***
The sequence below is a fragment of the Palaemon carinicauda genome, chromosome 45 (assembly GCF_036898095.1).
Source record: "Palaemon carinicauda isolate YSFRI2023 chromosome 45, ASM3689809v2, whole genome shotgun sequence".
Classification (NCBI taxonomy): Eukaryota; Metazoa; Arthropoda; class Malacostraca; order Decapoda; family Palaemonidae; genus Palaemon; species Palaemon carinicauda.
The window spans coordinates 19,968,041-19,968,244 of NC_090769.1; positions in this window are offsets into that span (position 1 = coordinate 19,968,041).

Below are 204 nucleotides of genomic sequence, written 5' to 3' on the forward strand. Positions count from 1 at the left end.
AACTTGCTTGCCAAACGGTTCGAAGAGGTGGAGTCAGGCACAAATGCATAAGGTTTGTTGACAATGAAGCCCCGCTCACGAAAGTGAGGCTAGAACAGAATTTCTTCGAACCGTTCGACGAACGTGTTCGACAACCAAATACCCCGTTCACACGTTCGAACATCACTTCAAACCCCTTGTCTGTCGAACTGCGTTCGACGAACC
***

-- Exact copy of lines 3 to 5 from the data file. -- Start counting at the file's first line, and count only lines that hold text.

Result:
Classification (NCBI taxonomy): Eukaryota; Metazoa; Arthropoda; class Malacostraca; order Decapoda; family Palaemonidae; genus Palaemon; species Palaemon carinicauda.
The window spans coordinates 19,968,041-19,968,244 of NC_090769.1; positions in this window are offsets into that span (position 1 = coordinate 19,968,041).

Below are 204 nucleotides of genomic sequence, written 5' to 3' on the forward strand. Positions count from 1 at the left end.